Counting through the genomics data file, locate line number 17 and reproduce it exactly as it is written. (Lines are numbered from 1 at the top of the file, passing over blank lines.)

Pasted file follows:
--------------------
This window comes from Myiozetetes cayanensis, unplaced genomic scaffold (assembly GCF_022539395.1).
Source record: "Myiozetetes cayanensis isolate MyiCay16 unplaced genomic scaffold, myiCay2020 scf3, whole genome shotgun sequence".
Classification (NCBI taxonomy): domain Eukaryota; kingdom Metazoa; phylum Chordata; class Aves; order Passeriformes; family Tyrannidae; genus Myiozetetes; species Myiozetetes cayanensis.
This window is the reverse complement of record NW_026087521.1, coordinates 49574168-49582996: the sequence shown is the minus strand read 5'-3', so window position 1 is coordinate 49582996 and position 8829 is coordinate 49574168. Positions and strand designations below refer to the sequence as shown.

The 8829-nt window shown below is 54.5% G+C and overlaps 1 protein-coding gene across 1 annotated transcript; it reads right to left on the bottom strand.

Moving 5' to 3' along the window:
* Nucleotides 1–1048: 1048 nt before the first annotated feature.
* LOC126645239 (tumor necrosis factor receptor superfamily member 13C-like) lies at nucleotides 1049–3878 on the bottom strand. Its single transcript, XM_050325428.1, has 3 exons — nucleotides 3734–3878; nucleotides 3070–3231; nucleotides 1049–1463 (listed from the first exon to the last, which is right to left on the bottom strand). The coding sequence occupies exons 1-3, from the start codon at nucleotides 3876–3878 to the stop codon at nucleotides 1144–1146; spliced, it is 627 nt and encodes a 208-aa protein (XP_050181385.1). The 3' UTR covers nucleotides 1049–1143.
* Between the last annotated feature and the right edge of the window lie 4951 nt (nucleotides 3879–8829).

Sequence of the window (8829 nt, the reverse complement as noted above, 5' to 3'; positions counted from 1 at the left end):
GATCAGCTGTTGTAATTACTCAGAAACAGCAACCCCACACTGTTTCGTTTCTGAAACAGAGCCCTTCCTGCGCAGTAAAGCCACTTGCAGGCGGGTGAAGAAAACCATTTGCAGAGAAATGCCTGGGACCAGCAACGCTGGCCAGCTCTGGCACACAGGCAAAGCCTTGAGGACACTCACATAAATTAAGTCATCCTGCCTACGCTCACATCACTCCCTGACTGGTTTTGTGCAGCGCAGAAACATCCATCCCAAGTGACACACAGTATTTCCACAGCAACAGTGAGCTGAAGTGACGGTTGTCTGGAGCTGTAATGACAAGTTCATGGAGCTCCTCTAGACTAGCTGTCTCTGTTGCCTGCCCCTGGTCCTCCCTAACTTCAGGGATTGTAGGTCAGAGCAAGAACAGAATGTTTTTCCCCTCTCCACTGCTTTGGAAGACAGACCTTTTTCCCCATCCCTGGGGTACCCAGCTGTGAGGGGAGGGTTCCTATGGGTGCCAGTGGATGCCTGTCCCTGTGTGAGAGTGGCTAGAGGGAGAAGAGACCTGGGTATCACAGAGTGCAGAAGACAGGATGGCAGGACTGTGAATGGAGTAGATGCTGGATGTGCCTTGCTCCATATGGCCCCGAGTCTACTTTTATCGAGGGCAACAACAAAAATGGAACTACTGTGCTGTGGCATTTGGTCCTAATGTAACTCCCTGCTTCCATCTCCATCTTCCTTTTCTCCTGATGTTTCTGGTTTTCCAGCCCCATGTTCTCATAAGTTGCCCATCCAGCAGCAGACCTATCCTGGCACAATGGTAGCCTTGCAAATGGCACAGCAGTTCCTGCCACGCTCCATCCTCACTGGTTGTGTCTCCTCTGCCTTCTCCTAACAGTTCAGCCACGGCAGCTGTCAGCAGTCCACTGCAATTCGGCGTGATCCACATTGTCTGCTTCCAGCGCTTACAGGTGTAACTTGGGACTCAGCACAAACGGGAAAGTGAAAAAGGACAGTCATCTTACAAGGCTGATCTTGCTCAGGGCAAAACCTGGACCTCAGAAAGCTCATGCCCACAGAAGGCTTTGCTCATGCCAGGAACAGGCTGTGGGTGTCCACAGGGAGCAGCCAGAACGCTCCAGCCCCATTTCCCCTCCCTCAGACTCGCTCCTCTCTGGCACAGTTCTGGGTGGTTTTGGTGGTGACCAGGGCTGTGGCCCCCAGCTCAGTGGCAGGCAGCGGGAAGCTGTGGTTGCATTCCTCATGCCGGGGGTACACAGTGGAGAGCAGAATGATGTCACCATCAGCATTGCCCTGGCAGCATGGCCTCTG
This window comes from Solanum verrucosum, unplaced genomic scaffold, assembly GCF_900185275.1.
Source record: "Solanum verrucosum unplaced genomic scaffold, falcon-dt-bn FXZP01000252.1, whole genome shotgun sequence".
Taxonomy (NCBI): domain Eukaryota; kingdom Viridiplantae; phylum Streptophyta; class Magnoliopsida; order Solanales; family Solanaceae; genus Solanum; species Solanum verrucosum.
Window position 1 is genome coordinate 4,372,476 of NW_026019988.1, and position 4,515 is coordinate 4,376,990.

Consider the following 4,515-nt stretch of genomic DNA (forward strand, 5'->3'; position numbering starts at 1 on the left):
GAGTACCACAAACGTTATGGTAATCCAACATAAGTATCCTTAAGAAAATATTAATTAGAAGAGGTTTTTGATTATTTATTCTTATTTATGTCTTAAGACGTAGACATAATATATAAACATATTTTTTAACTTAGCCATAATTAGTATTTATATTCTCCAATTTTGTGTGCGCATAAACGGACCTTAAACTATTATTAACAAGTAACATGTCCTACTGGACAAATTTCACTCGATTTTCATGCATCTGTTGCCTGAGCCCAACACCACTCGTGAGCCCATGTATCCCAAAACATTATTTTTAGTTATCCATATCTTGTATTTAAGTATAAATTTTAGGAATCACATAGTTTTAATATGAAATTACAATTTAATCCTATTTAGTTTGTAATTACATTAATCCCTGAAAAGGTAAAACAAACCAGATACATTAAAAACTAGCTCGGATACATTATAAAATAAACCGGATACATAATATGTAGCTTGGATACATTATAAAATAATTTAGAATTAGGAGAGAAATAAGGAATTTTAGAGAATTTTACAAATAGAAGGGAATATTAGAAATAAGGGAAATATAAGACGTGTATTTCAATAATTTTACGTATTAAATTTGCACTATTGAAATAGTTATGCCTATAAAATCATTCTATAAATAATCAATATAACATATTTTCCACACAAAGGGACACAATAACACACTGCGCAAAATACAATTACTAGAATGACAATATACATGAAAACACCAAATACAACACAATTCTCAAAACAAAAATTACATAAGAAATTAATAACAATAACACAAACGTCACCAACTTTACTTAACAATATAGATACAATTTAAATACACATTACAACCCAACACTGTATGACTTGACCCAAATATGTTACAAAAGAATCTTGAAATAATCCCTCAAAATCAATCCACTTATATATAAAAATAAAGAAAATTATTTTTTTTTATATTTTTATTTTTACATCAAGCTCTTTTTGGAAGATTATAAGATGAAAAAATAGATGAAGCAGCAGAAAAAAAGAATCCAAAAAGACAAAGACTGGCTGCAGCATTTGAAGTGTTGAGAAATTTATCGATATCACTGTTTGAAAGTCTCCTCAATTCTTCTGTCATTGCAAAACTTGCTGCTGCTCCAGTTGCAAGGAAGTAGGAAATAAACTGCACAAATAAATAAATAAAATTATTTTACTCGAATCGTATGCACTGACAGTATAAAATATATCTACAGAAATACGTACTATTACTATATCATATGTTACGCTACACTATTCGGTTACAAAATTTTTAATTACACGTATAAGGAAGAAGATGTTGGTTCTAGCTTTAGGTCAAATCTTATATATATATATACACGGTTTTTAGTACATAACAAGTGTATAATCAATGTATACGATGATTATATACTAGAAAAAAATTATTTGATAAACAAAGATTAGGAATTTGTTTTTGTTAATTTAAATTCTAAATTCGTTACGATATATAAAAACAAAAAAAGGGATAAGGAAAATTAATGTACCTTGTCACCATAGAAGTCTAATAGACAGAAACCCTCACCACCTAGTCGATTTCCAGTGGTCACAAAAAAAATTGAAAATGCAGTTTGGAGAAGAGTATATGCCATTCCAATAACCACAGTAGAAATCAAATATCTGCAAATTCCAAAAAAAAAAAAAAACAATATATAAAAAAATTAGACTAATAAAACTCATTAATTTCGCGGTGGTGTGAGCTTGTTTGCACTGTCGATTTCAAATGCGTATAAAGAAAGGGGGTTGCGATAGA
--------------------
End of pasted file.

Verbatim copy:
GAGTACCACAAACGTTATGGTAATCCAACATAAGTATCCTTAAGAAAATATTAATTAGAAGAGGTTTTTGATTATTTATTCTTATTTATGTCTTAAGACGTAGACATAATATATAAACATATTTTTTAACTTAGCCATAATTAGTATTTATATTCTCCAATTTTGTGTGCGCATAAACGGACCTTAAACTATTATTAACAAGTAACATGTCCTACTGGACAAATTTCACTCGATTTTCATGCATCTGTTGCCTGAGCCCAACACCACTCGTGAGCCCATGTATCCCAAAACATTATTTTTAGTTATCCATATCTTGTATTTAAGTATAAATTTTAGGAATCACATAGTTTTAATATGAAATTACAATTTAATCCTATTTAGTTTGTAATTACATTAATCCCTGAAAAGGTAAAACAAACCAGATACATTAAAAACTAGCTCGGATACATTATAAAATAAACCGGATACATAATATGTAGCTTGGATACATTATAAAATAATTTAGAATTAGGAGAGAAATAAGGAATTTTAGAGAATTTTACAAATAGAAGGGAATATTAGAAATAAGGGAAATATAAGACGTGTATTTCAATAATTTTACGTATTAAATTTGCACTATTGAAATAGTTATGCCTATAAAATCATTCTATAAATAATCAATATAACATATTTTCCACACAAAGGGACACAATAACACACTGCGCAAAATACAATTACTAGAATGACAATATACATGAAAACACCAAATACAACACAATTCTCAAAACAAAAATTACATAAGAAATTAATAACAATAACACAAACGTCACCAACTTTACTTAACAATATAGATACAATTTAAATACACATTACAACCCAACACTGTATGACTTGACCCAAATATGTTACAAAAGAATCTTGAAATAATCCCTCAAAATCAATCCACTTATATATAAAAATAAAGAAAATTATTTTTTTTTATATTTTTATTTTTACATCAAGCTCTTTTTGGAAGATTATAAGATGAAAAAATAGATGAAGCAGCAGAAAAAAAGAATCCAAAAAGACAAAGACTGGCTGCAGCATTTGAAGTGTTGAGAAATTTATCGATATCACTGTTTGAAAGTCTCCTCAATTCTTCTGTCATTGCAAAACTTGCTGCTGCTCCAGTTGCAAGGAAGTAGGAAATAAACTGCACAAATAAATAAATAAAATTATTTTACTCGAATCGTATGCACTGACAGTATAAAATATATCTACAGAAATACGTACTATTACTATATCATATGTTACGCTACACTATTCGGTTACAAAATTTTTAATTACACGTATAAGGAAGAAGATGTTGGTTCTAGCTTTAGGTCAAATCTTATATATATATATACACGGTTTTTAGTACATAACAAGTGTATAATCAATGTATACGATGATTATATACTAGAAAAAAATTATTTGATAAACAAAGATTAGGAATTTGTTTTTGTTAATTTAAATTCTAAATTCGTTACGATATATAAAAACAAAAAAAGGGATAAGGAAAATTAATGTACCTTGTCACCATAGAAGTCTAATAGACAGAAACCCTCACCACCTAGTCGATTTCCAGTGGTCACAAAAAAAATTGAAAATGCAGTTTGGAGAAGAGTATATGCCATTCCAATAACCACAGTAGAAATCAAATATCTGCAAATTCCAAAAAAAAAAAAAAACAATATATAAAAAAATTAGACTAATAAAACTCATTAATTTCGCGGTGGTGTGAGCTTGTTTGCACTGTCGATTTCAAATGCGTATAAAGAAAGGGGGTTGCGATAGA